timer 4 mins
A cancer survivor shares her 'morbid' curiosity with death, and how she's found it helps:
OK, I’m fully aware that this sounds weird. Slightly grotesque. Morbid. The way I confront death might be the last thing that others want to do… But I think it’s important to accept death as a natural part of life. And rather than me being haunted by the fear that cancer would return, I thought: isn't it better to face up to what I'm actually worried about?
When I was first diagnosed, I was full of fear. At the doctor’s words 'You have cancer', I immediately thought, that’s it, my time is up. Was I the only one who immediately thought they’d die right then and there?
As time passed and I went into remission, my thoughts about death became more generalised, and not exclusively focused on cancer. The Fear was following me and I felt almost paralysed by it. Because death is a taboo subject, it made it so much harder. My mind was preoccupied by something I couldn’t talk about, because people are so scared of it.
So instead of avoiding the topic, I decided to try a new peculiar approach to dealing with it. Because I cannot talk about it, I try to normalise death in my mind. I try to remind myself that it happens to us all and it’s a consequence of being human.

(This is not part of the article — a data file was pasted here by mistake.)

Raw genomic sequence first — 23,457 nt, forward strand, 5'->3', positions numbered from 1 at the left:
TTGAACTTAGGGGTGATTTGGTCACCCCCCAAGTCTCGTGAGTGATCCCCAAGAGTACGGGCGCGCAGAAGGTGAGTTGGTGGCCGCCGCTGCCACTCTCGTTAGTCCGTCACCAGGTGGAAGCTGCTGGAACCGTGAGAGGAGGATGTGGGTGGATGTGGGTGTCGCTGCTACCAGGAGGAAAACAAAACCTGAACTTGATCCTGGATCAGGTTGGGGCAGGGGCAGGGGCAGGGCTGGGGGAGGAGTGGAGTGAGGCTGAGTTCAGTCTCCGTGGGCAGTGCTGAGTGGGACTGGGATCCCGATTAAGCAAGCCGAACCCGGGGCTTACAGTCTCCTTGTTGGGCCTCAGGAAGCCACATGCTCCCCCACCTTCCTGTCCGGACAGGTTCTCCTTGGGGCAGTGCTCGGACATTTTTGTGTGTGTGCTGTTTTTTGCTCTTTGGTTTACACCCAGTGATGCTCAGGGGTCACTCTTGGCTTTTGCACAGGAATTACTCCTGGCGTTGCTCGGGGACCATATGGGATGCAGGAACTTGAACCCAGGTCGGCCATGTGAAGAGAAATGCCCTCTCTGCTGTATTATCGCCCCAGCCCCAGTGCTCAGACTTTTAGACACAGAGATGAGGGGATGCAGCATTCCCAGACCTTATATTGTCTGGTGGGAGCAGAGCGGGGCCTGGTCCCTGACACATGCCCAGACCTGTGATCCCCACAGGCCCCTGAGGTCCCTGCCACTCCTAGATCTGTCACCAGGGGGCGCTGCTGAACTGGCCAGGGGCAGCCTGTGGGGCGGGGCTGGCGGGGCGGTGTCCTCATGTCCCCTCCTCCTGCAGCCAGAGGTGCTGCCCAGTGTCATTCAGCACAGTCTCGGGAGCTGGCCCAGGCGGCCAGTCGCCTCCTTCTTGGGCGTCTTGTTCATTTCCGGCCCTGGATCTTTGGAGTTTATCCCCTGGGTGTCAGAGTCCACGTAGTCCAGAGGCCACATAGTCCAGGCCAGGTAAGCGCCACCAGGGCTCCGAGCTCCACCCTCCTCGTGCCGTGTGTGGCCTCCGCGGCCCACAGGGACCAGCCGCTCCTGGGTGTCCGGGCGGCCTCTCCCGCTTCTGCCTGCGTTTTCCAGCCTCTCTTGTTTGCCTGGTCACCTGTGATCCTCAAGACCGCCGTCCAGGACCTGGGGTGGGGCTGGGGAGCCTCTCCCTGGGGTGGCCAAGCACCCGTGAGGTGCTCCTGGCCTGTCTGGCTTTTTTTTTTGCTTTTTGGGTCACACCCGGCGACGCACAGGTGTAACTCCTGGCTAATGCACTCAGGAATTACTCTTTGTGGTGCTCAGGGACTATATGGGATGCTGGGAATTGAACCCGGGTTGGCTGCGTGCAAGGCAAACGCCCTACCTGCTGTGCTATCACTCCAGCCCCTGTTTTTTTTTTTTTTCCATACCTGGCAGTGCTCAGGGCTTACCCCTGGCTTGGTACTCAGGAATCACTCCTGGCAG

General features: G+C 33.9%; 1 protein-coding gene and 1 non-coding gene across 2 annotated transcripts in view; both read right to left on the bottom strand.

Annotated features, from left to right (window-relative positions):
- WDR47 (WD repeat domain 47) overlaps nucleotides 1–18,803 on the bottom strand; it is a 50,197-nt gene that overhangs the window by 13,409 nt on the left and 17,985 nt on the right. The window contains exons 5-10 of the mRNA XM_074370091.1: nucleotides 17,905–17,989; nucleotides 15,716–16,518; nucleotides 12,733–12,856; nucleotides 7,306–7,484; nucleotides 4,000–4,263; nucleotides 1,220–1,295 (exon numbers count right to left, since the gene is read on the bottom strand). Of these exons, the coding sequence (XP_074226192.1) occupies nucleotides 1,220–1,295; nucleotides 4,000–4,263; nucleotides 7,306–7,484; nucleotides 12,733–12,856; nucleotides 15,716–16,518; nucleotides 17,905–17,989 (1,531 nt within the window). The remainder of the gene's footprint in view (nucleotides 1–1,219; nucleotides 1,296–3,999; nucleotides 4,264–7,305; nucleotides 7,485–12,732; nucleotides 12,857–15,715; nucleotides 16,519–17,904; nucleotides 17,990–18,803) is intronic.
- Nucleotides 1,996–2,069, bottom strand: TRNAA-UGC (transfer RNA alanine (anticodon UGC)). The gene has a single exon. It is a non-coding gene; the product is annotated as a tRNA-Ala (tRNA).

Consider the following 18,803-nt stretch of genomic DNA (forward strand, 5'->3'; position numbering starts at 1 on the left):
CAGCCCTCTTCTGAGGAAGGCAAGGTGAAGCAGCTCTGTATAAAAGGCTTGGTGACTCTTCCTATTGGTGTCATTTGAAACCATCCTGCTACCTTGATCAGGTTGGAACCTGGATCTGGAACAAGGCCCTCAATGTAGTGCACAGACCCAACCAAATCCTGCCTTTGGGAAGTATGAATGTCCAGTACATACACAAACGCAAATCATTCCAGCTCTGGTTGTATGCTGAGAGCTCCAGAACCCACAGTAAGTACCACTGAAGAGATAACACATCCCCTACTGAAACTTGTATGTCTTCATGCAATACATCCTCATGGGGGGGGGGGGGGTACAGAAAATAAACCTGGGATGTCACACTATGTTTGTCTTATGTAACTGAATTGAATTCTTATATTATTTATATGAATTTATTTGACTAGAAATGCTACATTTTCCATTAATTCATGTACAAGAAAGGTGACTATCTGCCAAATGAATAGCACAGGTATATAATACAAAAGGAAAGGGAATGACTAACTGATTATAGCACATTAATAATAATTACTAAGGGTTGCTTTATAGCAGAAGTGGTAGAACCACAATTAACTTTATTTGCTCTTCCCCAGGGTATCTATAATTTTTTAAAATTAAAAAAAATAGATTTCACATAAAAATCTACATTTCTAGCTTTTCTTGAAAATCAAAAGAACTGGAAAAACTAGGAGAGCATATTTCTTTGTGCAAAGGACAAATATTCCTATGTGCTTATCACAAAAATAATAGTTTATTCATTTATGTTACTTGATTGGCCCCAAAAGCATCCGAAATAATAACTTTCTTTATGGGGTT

I’m interested in films that show the death of main characters, those that you really empathise with. There’s far fewer films that show the death of a main character. I stay clear of stories with huge sentimentality. I am more interested by how characters cope with it. How do they brave up to it?
I’m less keen reading fictional books as description can put grief in a little too much of a sharp focus and writers tend to focus on the experiences of those left behind rather than the experience of the dying.
Books written by people centuries ago, this helps normalise mortality. Reading their words makes me feel close to them, even though they died a long, long time ago. I’m not a religious person, but reading their stories gives me a hope that people live on in other ways -through memories and their actions. The same could be said for musicians, it is fascinating how melodies and lyrics can travel through time and have such an impact on the living.
As death is going to happen to all of us, I think that rather than be paralysed by the fear of it, it’s better to try to accept that life doesn’t go on forever. Hiding from it doesn’t help me as I feel like I’m repressing a fear that took over my life when I was diagnosed. I don’t think this is healthy.
So I’m not sure if this is helpful to others, but this is one of the ways I deal with the fear. I try not to be scared of death, by opening my thoughts to it and desensitising my feelings.
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